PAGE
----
However, things changed rapidly this morning as the temperature dropped about 15 degrees in three hours. After lunch the thermometer reads 25 degrees. We've seen sporadic snow showers and ice pellets since about 10 a.m. with a light snow accumulation of less than an inch. It's still lightly snowing as of this afternoon, but the forecast calls for the fairly quick-moving system to exit the Smokies by Wednesday. I do expect it will be a cold Tuesday night atop LeConte. Hikers should be prepared for slick conditions on all the trails leading to the summit for the next couple of days.
In other trail news, llama wrangler Chrissy saw a yearling bear about two miles up the Trillium Gap Trail on Monday. The bear caused no difficulty and ran away as a wild critter should. Perhaps he was afraid that Chrissy would also strap a pack of clean linens to his back and put him to work. That does serve as a reminder that regardless of the time of year all hikers should be careful not to leave any food behind (even apple cores and banana peels).
As I was doing my morning chores I saw an unhappy junco and robin hopping around all stiff-legged. They were puffed up to ward off the dropping temperatures and the ice pellets bouncing off their wings. Having gotten used to some recent warm days on the mountain, those fluffy birds seemed to be fussing at the weather: "I didn't sign up for this."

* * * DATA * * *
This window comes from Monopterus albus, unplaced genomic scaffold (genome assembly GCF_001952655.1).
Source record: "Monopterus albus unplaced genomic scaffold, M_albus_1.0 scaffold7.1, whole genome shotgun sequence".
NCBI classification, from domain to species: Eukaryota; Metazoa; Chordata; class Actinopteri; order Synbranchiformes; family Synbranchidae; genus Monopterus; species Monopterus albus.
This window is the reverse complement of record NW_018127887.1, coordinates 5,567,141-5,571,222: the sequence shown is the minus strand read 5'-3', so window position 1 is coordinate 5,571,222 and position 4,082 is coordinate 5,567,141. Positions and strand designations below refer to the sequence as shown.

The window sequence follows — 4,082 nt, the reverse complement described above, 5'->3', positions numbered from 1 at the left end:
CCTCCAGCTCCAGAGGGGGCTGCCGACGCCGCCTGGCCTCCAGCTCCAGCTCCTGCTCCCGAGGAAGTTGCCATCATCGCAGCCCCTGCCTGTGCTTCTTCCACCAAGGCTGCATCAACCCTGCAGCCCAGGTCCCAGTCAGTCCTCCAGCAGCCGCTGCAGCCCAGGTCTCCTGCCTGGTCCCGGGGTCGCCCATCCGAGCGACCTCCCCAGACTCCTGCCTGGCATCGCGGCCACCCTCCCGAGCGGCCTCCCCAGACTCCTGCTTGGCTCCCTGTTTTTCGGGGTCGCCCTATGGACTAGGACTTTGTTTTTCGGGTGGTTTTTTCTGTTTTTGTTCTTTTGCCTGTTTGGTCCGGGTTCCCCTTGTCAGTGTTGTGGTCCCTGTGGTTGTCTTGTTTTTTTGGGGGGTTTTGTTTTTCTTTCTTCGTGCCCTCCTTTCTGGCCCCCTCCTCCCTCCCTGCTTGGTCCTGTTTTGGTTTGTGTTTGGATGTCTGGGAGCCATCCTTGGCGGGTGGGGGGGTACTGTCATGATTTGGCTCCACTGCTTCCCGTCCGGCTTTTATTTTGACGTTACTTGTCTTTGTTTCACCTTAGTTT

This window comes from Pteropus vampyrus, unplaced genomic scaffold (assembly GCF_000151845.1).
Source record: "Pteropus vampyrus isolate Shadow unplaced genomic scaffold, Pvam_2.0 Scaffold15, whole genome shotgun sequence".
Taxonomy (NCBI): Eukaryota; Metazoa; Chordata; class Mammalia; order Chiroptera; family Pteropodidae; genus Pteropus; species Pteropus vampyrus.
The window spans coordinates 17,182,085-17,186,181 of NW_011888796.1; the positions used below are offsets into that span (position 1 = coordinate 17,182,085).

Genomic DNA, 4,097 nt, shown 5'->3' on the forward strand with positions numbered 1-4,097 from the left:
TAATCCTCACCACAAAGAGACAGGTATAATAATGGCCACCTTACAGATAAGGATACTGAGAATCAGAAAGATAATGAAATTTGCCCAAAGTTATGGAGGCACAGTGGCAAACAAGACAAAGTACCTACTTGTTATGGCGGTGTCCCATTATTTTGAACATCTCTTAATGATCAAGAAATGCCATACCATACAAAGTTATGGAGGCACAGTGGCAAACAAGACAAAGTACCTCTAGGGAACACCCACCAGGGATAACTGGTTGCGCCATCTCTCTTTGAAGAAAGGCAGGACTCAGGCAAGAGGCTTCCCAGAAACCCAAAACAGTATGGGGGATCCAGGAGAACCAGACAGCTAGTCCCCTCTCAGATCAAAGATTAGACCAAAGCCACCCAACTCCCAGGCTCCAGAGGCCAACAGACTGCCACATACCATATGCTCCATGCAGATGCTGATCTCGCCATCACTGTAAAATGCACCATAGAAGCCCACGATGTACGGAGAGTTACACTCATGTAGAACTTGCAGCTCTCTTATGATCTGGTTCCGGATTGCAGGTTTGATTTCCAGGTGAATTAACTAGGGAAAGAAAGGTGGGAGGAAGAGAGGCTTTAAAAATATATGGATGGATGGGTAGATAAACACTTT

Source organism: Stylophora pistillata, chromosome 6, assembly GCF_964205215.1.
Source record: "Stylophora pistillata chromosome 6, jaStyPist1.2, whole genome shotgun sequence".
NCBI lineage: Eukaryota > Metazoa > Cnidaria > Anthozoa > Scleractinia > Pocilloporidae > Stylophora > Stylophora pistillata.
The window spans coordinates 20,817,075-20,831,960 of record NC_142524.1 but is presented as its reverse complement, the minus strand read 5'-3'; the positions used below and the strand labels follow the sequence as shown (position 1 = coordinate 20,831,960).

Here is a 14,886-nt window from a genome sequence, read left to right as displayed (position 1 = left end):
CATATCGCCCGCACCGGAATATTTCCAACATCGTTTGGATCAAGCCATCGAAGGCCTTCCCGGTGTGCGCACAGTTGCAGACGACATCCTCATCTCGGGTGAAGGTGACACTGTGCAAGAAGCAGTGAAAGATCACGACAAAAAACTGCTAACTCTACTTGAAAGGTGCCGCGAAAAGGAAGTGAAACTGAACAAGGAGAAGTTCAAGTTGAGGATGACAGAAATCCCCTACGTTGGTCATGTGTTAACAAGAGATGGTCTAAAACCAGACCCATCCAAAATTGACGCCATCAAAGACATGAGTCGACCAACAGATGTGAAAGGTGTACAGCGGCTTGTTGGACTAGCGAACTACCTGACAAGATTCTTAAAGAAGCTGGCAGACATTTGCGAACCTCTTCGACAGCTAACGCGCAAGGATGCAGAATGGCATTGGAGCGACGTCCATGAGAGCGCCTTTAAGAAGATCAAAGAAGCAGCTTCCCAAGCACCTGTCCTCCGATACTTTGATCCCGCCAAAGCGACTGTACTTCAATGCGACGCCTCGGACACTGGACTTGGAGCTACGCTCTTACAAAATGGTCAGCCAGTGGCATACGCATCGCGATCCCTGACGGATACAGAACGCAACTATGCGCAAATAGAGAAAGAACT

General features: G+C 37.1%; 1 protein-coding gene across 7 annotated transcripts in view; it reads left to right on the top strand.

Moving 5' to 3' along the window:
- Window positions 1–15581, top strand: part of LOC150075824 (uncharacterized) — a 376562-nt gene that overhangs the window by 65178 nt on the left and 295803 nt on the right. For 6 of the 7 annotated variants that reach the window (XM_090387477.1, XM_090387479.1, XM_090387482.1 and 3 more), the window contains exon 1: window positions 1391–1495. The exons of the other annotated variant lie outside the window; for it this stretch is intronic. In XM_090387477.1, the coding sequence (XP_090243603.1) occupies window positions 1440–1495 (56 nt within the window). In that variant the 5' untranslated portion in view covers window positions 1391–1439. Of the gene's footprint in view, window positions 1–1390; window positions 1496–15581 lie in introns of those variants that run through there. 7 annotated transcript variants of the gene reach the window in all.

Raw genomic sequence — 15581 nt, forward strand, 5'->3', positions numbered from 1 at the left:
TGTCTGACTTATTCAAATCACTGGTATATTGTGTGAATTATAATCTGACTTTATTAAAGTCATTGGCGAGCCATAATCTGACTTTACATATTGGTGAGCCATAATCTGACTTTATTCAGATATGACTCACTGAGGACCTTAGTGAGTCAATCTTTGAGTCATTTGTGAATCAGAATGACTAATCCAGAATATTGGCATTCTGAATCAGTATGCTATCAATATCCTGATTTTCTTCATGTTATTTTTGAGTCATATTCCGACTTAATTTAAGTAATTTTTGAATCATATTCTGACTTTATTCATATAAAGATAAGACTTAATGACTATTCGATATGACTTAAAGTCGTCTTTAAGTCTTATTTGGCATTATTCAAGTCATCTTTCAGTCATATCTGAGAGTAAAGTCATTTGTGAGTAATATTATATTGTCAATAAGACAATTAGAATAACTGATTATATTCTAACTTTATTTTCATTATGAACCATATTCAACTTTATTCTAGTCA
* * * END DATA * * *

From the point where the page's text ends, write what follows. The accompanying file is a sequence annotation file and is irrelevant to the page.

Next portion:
In some other park news, crew members Pat and Jeanie told me they saw some impressive wildflowers around the Porter's Creek area in Greenbrier. On Highway 441, I saw a nice stand of white trillium between the hairpin curve just above the Chimneys Picnic Area on my way up to work last week. As of right now, the predominant color on top of LeConte is also white, albeit a thin coat I hope melts Wednesday.
April 15 is also Tax Day (hope all of you have that squared away), which is the cause of much consternation for many. Just to add some perspective and reduce blood pressure, I'm typing in a federally protected area accessed by some of the prettiest trails in one of the prettiest states in one of the prettiest nations in the world. Also, while I was in Uganda this winter (more stories about that in days to come), I received two marriage proposals--one of them from a family of a woman I never met. The reason: not that I'm a likely candidate to model for a cologne advertisement, but solely because I am American. And people across the world know that in America you have a chance--even on Tax Day. That's just a little perspective on what can be a frustrating day.
Finally, yesterday some of you asked about this perhaps being my last season on LeConte. There's no great drama or conspiracy there. I've been saving for seven years to take a trip around the world (I hope to finish all the continents I've missed and see some of them on the back of a horse), and I'm about 80 percent toward my saving goal. If I can meet my target this year, I'll try to take that trip in 2015 because sometimes life doesn't afford you a second chance to do something like that. In 2010, I gave my word I would work one season on LeConte. I don't often repeat adventure jobs (except for wrangling in Colorado and wrangling/guiding in Yellowstone--two years each). This is my fourth year on LeConte, which should tell you plenty about what a special place this is and what fine people I've met.